Kokoretsi is a traditional Greek dish made of animal giblets. It is usually served as an appetizer, cut in slices. It is made all year round but in particular during Easter.
The ancient Greeks were possibly the first who tried kokoretsi and there are many cases in texts to prove it, however its name was different. The word “plekti” which is mentioned in homer was possibly the ancestor of today’s kokoretsi. It also contained intestines, which were initially coated with vinegar for antisepsis but also to extract fats. It was then coated with honey for a richer taste but also to create the external characteristic crust. The way of cooking was also similar to that used today.
The world kokoretsi is also found in texts from the Byzantine era , with the name of “horde” or “hordia”. There are many versions as to its final name , one of which comes from the Romanian word “koukoretsou” which means spindle. A second version states that it comes form the Albanian word “kokorets” which means mixture and is also the one we use today.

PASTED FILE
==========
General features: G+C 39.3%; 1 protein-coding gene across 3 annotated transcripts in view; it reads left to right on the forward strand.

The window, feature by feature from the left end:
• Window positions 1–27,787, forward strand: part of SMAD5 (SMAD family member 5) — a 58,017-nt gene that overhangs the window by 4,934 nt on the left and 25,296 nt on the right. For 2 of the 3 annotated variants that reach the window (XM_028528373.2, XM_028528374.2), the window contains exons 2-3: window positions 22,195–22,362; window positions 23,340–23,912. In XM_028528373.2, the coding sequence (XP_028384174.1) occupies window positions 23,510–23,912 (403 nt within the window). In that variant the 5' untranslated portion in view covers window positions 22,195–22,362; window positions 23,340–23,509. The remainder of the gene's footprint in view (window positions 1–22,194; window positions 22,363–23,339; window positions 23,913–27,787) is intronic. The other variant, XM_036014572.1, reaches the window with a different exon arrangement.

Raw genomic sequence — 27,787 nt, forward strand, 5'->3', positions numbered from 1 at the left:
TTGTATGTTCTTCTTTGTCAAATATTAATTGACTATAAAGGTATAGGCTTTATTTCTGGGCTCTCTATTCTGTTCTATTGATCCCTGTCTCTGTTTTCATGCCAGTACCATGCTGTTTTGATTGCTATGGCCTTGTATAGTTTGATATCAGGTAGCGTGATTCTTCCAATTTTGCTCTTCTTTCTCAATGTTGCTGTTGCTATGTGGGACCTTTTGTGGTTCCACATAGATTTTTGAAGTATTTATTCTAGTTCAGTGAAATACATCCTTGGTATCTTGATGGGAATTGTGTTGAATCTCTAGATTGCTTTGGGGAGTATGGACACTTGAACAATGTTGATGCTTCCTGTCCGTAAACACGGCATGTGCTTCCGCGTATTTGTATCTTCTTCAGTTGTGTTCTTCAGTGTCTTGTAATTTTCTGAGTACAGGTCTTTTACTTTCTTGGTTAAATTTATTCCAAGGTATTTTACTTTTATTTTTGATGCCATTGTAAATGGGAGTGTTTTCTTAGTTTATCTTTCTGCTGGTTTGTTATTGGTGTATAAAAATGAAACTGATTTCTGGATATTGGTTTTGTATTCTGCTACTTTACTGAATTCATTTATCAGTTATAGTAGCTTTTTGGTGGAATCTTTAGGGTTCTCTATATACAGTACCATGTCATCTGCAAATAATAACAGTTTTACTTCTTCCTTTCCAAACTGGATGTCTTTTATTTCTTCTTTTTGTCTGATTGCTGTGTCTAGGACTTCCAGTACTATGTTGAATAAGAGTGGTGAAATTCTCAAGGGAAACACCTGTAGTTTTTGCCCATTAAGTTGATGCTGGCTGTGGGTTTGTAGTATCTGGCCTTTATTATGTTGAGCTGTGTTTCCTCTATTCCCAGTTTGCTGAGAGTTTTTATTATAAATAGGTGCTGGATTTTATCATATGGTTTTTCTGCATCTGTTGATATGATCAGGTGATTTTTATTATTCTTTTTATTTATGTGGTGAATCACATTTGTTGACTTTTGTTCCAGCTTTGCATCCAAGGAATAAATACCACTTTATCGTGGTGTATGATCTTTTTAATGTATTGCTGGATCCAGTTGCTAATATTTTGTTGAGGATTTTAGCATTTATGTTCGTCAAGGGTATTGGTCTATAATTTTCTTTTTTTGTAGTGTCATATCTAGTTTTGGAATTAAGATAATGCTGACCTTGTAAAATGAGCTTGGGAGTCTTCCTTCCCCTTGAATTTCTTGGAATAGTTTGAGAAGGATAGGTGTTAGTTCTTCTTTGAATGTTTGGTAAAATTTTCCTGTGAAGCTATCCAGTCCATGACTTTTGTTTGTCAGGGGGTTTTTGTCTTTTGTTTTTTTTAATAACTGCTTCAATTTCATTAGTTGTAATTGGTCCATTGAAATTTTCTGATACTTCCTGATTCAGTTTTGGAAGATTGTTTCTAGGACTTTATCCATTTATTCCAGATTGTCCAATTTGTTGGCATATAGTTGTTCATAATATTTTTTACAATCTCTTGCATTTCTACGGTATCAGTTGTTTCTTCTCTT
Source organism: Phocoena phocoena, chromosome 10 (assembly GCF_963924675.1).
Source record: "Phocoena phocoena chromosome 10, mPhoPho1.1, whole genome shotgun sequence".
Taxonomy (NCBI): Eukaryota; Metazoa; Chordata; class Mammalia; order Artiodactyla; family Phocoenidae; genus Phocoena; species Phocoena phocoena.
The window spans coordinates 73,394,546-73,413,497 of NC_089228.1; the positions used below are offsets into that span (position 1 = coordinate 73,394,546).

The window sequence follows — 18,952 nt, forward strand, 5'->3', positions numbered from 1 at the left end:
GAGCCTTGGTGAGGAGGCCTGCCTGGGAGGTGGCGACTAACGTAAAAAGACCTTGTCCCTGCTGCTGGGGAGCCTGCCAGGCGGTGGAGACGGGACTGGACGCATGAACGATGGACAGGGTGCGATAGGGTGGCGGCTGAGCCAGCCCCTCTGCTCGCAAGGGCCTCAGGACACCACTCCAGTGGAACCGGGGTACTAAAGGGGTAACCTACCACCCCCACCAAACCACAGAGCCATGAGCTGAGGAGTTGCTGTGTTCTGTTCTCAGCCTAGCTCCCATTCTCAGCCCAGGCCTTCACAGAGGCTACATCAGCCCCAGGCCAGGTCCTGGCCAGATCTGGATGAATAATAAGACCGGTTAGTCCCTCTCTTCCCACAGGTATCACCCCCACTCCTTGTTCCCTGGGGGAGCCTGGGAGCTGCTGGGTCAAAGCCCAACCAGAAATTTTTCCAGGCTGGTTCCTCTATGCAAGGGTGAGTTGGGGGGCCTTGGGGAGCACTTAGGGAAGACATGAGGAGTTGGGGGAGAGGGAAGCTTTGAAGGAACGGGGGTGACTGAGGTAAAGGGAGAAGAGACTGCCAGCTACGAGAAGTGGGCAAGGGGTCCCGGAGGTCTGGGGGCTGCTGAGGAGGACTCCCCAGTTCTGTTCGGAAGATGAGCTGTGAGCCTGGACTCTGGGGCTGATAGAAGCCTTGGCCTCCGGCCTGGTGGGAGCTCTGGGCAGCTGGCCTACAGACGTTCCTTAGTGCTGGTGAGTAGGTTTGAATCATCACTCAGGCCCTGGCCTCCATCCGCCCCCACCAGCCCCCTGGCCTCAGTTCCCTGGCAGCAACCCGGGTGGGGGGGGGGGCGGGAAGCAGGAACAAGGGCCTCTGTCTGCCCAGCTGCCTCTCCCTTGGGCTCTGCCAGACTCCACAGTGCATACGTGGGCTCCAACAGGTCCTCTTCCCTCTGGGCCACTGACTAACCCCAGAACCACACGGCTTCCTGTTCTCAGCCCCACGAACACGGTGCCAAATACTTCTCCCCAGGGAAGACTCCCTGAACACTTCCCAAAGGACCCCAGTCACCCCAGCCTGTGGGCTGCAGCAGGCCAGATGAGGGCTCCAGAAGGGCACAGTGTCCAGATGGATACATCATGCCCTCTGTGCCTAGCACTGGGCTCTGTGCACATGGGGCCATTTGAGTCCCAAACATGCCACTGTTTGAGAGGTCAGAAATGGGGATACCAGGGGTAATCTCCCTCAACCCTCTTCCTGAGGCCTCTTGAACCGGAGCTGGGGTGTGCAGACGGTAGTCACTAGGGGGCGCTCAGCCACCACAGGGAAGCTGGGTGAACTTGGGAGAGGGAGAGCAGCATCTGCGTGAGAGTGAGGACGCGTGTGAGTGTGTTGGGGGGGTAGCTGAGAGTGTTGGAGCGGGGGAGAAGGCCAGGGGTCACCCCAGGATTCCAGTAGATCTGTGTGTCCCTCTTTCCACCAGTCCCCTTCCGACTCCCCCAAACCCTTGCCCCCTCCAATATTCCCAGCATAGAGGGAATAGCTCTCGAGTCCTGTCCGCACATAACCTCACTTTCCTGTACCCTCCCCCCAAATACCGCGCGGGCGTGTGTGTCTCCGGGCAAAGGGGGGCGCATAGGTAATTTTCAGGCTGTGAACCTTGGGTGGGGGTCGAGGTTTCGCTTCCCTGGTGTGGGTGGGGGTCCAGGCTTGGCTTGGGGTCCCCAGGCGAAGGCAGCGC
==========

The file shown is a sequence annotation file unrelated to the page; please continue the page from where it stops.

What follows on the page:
There are many ways to prepare kokoretsi. The giblets are mainly intestines, pluck, and sweetbreads. The washed giblets are kept in a container with water and lemon pieces for a few hours in order to remove the intense smell. The giblets are cut into medium sized pieces and then salt, pepper, oregano and cumin are added. The pieces are then passed on the skewer and covered with the gut. They eventually become a knot and the kokoretsi is tied with the giblets. The giblets must be enough to cover the whole kokoretsi so that it cooks without losing its juices. The cooking time depends on the fire and the thickness of the kokoretsi. It usually takes about 2 hours. According to some recipes, the kokoretsi should be prepared from the morning of the previous day and should remain vertically until it is time to be cooked. Apart from being cooked on a barbeque, kokoretsi can also be cooked in the oven.